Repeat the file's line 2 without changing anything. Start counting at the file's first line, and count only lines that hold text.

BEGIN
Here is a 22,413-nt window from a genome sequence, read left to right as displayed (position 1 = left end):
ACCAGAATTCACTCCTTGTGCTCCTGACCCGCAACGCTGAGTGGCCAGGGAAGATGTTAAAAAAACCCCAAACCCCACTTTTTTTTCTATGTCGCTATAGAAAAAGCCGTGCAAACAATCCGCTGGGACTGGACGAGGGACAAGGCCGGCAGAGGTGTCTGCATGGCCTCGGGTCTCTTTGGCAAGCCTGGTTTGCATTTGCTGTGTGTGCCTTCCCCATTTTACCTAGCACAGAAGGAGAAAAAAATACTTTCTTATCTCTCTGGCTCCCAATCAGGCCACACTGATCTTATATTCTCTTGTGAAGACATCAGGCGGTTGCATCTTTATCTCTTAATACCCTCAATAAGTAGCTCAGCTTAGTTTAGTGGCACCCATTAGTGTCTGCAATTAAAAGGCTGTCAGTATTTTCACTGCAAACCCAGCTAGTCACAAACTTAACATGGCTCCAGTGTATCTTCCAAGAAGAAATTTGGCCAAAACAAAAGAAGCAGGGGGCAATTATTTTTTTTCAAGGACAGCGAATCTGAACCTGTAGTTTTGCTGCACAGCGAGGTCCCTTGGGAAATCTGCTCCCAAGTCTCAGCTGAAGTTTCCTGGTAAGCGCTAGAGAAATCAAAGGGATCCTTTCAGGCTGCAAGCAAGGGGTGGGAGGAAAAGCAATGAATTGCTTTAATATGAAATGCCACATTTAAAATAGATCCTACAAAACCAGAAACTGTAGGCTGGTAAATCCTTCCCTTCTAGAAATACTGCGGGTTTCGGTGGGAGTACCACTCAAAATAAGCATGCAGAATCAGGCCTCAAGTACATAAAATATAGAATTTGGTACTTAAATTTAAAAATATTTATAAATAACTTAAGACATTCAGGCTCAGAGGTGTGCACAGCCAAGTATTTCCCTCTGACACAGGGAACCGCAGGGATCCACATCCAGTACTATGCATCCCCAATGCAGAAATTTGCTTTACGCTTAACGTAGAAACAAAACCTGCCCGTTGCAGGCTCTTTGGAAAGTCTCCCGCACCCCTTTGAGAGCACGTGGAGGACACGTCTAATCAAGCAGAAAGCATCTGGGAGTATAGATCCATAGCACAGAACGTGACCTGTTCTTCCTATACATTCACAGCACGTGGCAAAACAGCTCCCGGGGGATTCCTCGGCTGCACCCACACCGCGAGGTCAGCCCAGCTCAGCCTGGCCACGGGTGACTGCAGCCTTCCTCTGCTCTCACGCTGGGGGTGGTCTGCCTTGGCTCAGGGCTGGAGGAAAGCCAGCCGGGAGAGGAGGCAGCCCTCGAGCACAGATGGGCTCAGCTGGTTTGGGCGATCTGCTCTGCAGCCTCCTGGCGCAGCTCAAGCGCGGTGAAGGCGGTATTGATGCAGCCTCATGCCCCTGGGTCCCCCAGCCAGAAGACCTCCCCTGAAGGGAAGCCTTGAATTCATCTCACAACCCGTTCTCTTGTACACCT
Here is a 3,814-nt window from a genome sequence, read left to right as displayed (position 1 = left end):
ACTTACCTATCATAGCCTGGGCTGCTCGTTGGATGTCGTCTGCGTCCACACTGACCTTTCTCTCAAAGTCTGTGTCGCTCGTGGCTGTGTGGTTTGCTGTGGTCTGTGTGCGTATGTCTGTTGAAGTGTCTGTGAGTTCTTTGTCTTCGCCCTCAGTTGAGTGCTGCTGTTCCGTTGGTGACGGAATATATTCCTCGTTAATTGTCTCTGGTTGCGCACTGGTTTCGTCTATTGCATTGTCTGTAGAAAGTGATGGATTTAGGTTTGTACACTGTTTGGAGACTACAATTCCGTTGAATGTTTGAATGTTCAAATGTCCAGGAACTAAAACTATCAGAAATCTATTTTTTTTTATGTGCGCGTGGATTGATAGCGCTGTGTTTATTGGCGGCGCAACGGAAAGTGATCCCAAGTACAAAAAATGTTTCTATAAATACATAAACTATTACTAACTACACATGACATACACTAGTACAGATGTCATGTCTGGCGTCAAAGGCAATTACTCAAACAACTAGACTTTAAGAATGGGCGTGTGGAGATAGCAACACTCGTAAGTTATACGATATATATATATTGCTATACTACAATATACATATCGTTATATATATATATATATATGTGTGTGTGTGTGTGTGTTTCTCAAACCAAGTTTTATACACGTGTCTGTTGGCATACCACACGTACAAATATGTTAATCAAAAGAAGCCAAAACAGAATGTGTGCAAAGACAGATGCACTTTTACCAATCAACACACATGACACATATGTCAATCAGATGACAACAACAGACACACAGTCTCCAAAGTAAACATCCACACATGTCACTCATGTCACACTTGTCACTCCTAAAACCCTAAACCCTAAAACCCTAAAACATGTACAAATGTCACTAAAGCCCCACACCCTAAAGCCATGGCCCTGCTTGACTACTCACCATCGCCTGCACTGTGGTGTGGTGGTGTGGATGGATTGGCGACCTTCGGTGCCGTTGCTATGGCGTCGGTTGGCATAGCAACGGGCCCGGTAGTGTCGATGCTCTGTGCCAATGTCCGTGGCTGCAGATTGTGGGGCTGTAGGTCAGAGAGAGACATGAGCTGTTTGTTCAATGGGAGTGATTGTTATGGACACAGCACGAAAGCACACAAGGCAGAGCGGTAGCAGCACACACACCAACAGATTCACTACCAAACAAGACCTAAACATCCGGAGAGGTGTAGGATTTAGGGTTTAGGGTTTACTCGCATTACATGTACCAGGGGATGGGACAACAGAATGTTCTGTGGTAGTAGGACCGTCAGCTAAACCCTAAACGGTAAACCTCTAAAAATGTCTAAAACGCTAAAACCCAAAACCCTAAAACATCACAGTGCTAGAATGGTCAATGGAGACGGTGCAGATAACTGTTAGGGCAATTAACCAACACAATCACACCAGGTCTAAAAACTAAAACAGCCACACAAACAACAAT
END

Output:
ACCAGAATTCACTCCTTGTGCTCCTGACCCGCAACGCTGAGTGGCCAGGGAAGATGTTAAAAAAACCCCAAACCCCACTTTTTTTTCTATGTCGCTATAGAAAAAGCCGTGCAAACAATCCGCTGGGACTGGACGAGGGACAAGGCCGGCAGAGGTGTCTGCATGGCCTCGGGTCTCTTTGGCAAGCCTGGTTTGCATTTGCTGTGTGTGCCTTCCCCATTTTACCTAGCACAGAAGGAGAAAAAAATACTTTCTTATCTCTCTGGCTCCCAATCAGGCCACACTGATCTTATATTCTCTTGTGAAGACATCAGGCGGTTGCATCTTTATCTCTTAATACCCTCAATAAGTAGCTCAGCTTAGTTTAGTGGCACCCATTAGTGTCTGCAATTAAAAGGCTGTCAGTATTTTCACTGCAAACCCAGCTAGTCACAAACTTAACATGGCTCCAGTGTATCTTCCAAGAAGAAATTTGGCCAAAACAAAAGAAGCAGGGGGCAATTATTTTTTTTCAAGGACAGCGAATCTGAACCTGTAGTTTTGCTGCACAGCGAGGTCCCTTGGGAAATCTGCTCCCAAGTCTCAGCTGAAGTTTCCTGGTAAGCGCTAGAGAAATCAAAGGGATCCTTTCAGGCTGCAAGCAAGGGGTGGGAGGAAAAGCAATGAATTGCTTTAATATGAAATGCCACATTTAAAATAGATCCTACAAAACCAGAAACTGTAGGCTGGTAAATCCTTCCCTTCTAGAAATACTGCGGGTTTCGGTGGGAGTACCACTCAAAATAAGCATGCAGAATCAGGCCTCAAGTACATAAAATATAGAATTTGGTACTTAAATTTAAAAATATTTATAAATAACTTAAGACATTCAGGCTCAGAGGTGTGCACAGCCAAGTATTTCCCTCTGACACAGGGAACCGCAGGGATCCACATCCAGTACTATGCATCCCCAATGCAGAAATTTGCTTTACGCTTAACGTAGAAACAAAACCTGCCCGTTGCAGGCTCTTTGGAAAGTCTCCCGCACCCCTTTGAGAGCACGTGGAGGACACGTCTAATCAAGCAGAAAGCATCTGGGAGTATAGATCCATAGCACAGAACGTGACCTGTTCTTCCTATACATTCACAGCACGTGGCAAAACAGCTCCCGGGGGATTCCTCGGCTGCACCCACACCGCGAGGTCAGCCCAGCTCAGCCTGGCCACGGGTGACTGCAGCCTTCCTCTGCTCTCACGCTGGGGGTGGTCTGCCTTGGCTCAGGGCTGGAGGAAAGCCAGCCGGGAGAGGAGGCAGCCCTCGAGCACAGATGGGCTCAGCTGGTTTGGGCGATCTGCTCTGCAGCCTCCTGGCGCAGCTCAAGCGCGGTGAAGGCGGTATTGATGCAGCCTCATGCCCCTGGGTCCCCCAGCCAGAAGACCTCCCCTGAAGGGAAGCCTTGAATTCATCTCACAACCCGTTCTCTTGTACACCT